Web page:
This disorder falls into the category of demyelinating disease and tends to be restricted to the central nervous system. There is an increased incidence in northern latitudes and this illness have been of particular interest to epidemiologists as they try to solve the riddle of its association with certain locales, genetic predisposition, and possible association with a viral infection. There appears to be a genetic susceptibility to this illness on an autoimmune basis which remains quite puzzling and probably helps to explain some clustering of the disease in certain locales and in certain families. The illness can be quite benign and there can be a presentation reflective of multiple sclerosis (MS) which never appears again and has been termed clinically isolated syndrome. It has been theorized that the subtle manifestations seen in some patients explains why up to 5% of patients never are diagnosed with the disease during their lifetime but that have characteristic pathology if found when an autopsy is performed for other reasons.
The most commonly affected patient is a young woman in her teens, 20’s or 30’s and there appears to be a predilection for certain Caucasians such as those of northern European descent. However, males, African-Americans and older individuals are certainly susceptible to this disorder and it has become increasingly more readily identified with the availability of MRI brain scans which are particularly sensitive to the white matter lesions termed plaques.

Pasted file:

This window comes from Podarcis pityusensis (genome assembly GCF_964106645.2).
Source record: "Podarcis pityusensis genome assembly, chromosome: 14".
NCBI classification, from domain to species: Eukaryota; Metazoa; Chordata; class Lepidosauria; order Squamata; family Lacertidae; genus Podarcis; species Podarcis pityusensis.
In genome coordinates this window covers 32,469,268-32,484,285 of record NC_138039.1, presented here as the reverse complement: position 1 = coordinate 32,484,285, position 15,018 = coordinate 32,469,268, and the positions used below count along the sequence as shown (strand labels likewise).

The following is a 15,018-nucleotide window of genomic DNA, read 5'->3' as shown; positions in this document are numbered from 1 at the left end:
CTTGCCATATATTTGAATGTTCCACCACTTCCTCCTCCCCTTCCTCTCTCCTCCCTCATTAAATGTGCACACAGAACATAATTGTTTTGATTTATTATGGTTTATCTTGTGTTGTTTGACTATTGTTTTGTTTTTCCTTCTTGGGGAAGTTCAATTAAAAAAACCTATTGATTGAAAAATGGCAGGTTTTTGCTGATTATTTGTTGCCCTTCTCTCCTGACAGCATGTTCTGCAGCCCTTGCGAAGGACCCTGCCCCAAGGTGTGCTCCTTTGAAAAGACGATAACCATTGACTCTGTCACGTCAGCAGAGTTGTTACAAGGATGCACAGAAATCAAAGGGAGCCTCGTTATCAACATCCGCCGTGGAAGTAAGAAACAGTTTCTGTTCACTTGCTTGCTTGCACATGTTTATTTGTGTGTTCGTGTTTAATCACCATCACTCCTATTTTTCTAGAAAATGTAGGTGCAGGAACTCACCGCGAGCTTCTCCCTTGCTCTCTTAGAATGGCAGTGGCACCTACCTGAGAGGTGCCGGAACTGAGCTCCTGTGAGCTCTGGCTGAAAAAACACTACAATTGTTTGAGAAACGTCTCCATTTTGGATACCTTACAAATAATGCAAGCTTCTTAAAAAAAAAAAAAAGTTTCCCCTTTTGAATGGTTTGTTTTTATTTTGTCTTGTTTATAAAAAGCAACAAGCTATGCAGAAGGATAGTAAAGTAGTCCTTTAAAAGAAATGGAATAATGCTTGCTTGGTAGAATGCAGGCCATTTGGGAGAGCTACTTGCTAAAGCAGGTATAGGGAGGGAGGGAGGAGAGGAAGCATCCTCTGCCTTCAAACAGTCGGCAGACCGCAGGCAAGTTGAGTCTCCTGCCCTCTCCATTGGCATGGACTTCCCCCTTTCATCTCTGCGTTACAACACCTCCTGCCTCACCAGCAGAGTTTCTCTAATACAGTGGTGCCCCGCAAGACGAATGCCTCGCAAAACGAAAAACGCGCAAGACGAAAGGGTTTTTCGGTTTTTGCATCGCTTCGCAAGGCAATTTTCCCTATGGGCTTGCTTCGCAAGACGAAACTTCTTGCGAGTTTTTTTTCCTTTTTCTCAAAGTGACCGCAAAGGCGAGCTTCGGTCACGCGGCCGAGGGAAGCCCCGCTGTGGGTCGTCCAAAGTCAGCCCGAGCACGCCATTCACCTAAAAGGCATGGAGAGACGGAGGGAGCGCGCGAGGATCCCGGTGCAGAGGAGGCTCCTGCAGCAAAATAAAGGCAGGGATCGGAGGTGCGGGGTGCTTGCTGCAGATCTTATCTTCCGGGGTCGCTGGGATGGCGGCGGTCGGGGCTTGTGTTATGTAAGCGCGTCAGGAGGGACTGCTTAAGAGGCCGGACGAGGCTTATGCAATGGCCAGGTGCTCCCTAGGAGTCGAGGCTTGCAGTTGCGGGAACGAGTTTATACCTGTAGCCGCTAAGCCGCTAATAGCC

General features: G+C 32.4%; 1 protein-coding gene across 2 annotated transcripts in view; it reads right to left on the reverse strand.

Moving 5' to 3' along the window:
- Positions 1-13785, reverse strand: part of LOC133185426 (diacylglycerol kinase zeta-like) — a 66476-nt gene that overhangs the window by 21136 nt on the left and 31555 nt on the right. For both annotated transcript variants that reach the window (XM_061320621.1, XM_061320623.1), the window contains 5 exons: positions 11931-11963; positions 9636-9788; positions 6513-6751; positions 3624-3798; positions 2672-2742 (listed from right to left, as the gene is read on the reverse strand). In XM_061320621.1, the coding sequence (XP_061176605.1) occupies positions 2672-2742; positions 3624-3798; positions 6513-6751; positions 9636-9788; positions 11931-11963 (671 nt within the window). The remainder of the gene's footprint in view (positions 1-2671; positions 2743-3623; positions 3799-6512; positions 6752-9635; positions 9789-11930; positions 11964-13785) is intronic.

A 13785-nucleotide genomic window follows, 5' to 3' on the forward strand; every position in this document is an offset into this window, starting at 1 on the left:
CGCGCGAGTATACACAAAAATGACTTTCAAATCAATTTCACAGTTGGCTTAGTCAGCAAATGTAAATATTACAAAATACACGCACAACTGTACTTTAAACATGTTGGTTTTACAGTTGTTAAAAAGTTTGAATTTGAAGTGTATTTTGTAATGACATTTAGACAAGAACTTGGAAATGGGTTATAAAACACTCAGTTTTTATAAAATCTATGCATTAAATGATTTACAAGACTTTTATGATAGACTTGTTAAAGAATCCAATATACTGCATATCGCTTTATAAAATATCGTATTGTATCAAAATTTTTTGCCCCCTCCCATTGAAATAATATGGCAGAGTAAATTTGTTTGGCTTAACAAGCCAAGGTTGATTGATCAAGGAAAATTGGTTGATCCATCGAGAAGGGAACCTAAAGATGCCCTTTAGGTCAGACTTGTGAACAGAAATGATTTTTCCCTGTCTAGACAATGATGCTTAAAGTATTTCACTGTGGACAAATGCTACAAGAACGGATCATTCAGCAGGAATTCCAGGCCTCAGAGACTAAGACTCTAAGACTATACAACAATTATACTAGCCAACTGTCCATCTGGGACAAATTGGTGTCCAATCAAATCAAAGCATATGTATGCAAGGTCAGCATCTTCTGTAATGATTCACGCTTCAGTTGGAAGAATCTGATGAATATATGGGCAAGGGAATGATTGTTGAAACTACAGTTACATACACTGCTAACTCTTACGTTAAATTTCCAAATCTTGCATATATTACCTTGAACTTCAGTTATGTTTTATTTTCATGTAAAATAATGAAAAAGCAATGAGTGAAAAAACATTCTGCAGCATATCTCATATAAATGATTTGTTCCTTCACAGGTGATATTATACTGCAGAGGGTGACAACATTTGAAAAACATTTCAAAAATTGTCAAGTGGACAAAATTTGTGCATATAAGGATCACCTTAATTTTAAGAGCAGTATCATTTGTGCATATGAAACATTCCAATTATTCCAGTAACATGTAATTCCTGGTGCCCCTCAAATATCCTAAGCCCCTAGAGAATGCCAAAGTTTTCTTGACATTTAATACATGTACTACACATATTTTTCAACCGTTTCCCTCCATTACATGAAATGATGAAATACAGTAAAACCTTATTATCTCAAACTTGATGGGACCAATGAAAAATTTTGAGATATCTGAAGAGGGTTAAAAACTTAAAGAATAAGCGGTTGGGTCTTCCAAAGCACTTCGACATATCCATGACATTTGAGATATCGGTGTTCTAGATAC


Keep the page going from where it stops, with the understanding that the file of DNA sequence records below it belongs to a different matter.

Multiple sclerosis can present in a number of ways. It is suspected in inflammatory disease of the optic disc with secondary sudden visual loss termed optic neuritis. It is not uncommonly associated with double vision, slurred speech, weakness, numbness, incoordination or difficulty with bladder function. It can affect particular areas of the central nervous system such as the brainstem, cerebellum or spinal cord. There can be primary involvement of the spinal cord called transverse myelitis resulting in weakness and loss of sensation below the area of involvement. There can also be associated cognitive and behavioral effects. The MRI scan of the affected area is the initial imaging approach and the MRI brain scan is 90 to 95% sensitive for detecting white matter lesions compatible with MS in patients with presumptive MS. However, despite its sensitivity, the MRI is not overly specific as there are a number of illnesses which can mimic MS such as neurosarcoidosis, Neurobehcet’s disease, systemic lupus erythematosus, and other inflammatory disorders. Additional diagnostic testing may be warranted and this might include a cerebrospinal fluid exam via lumbar puncture also known as a spinal tap. This has particular value especially in questionable cases. There are specific tests which have particular value for the detection of MS in the spinal fluid with the presence of specific protein components, termed oligoclonal bands, present in up to 90% or more of patients with MS.